Fig. 1

Languages per geographic area in five continental regions. The central line is for general reference only

Although a proportional distribution is expected between the geographic areas of the continents and the number of language groups they maintain, two regions, Oceania and Africa, maintain more groups per area, while one region, the Americas, although it is the largest of the regions compared, maintains fewer language groups. The prehistory of human dispersal and migration across the continents can help describe the reasons for departure between language group abundance and geographical area in three out of five data points. In areas like the Americas that were initially reached at later dates, less time to diversify could have led to unequal proportions of cultures to area. Alternatively, the recent Holocene history of expanding agricultural groups could have disrupted the ecological equilibrium around centers of agricultural innovation. These explanations should not be dismissed as reflecting historical circumstances alone. The differential expansion and marginalization of cultural groups is an evolutionary signal. Although the expansion and retraction of group size cannot produce group-level adaptations without the colonization of new groups, it nonetheless has been considered sufficient basis for the action one of the two forms of multi-level selection (“Multi-Level Selection type 1” (MLS1) Damuth and Heisler 1988; Okasha 2006, elsewhere called “trait-group selection” Wilson 1975; 1980, “patch selection” Van Valen 1980, and “false or soft group selection” Mayr 1997). Individual-level adaptations can occur during this weak form of group selection, however, by virtue of group membership, as in the evolution of lactase evolution under the expansion of dairy farming (Durham 1991).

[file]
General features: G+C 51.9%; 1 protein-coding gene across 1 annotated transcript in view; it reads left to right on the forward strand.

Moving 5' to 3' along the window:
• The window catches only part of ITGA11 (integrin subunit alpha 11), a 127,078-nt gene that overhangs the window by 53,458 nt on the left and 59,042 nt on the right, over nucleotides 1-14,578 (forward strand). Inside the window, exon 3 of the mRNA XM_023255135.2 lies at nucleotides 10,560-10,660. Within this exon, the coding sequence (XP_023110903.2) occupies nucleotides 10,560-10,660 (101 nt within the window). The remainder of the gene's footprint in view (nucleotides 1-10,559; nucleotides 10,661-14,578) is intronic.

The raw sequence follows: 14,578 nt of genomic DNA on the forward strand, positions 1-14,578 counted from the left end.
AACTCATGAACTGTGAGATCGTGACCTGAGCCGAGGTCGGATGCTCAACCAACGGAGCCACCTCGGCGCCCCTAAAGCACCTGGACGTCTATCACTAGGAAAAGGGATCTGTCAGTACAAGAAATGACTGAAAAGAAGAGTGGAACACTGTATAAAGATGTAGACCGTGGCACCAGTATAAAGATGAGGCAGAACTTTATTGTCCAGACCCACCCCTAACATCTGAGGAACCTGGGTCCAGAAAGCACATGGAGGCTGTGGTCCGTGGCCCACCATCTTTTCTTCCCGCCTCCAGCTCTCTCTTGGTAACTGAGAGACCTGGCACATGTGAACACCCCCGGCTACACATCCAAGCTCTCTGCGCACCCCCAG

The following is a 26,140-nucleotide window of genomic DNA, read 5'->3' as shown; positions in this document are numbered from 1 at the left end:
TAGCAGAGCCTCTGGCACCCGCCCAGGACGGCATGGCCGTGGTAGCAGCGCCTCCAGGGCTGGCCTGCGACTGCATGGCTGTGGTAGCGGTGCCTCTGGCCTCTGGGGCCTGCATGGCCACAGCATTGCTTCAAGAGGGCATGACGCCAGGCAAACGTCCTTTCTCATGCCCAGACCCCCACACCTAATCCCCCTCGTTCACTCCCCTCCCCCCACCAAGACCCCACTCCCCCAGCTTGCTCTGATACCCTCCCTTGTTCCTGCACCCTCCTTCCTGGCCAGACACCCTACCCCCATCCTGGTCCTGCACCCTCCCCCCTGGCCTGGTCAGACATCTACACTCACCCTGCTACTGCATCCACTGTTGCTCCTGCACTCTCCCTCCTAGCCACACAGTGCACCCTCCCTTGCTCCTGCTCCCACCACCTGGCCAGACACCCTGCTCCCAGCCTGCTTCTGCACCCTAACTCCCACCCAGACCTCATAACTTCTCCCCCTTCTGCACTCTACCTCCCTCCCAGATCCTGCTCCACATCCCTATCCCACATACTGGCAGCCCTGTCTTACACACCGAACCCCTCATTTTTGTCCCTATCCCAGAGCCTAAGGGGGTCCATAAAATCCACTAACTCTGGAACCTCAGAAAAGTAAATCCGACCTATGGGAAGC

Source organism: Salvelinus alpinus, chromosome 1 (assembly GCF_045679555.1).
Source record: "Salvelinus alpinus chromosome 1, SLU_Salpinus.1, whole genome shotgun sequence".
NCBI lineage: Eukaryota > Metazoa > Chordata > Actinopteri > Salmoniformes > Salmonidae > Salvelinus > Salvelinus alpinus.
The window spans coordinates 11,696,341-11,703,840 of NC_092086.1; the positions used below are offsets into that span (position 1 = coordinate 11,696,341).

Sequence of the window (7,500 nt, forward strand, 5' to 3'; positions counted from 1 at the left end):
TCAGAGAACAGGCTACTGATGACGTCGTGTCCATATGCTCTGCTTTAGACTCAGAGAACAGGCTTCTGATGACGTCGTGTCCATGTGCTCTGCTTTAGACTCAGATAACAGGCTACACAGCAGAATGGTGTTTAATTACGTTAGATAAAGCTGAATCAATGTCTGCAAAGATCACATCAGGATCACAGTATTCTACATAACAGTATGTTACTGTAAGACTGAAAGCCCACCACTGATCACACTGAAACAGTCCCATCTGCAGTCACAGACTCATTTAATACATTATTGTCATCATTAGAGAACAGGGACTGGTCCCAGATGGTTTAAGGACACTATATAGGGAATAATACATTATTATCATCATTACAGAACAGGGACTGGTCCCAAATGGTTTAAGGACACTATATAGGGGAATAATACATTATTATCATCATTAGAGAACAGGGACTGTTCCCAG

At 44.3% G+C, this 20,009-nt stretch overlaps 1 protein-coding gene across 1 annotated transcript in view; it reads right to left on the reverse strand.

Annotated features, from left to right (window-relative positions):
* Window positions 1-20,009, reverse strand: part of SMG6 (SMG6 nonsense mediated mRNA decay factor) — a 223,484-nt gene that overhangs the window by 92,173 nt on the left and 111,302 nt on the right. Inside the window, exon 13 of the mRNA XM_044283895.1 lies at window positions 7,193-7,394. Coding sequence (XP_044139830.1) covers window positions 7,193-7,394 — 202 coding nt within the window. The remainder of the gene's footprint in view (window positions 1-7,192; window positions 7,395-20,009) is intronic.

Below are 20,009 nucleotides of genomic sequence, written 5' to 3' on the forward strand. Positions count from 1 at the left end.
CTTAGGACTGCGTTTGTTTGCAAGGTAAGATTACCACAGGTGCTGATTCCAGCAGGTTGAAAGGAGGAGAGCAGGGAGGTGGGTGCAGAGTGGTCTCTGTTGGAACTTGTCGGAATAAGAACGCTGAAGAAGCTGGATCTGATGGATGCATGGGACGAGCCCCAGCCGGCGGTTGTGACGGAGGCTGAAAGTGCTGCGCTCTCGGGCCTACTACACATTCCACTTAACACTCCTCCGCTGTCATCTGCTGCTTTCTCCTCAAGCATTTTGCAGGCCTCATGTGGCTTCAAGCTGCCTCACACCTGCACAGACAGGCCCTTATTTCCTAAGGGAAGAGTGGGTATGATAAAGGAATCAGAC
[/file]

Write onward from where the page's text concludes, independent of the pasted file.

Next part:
A Global Comparison of Cultural Trait Distributions

Whereas using the neutral theory of biodiversity at the level of cultural diversity establishes the expectation for a global relationship among human cultures as a function of geographic area and latitude, the geographic dynamics of specific cultural traits is also of interest. Claims that particular cultural traits like religious doctrines (Wilson 2002) may have evolved as human group-level adaptations can be ruled out if they obey the expectation of neutral distribution around the globe. Statistical analysis was carried out to examine the distribution of specific cultural traits across continental regions. The goal was to assess whether the variation within cultural traits is statistically equivalent across regions (and if so, to what extent) or if regions show heterogeneous distributions of cultural traits.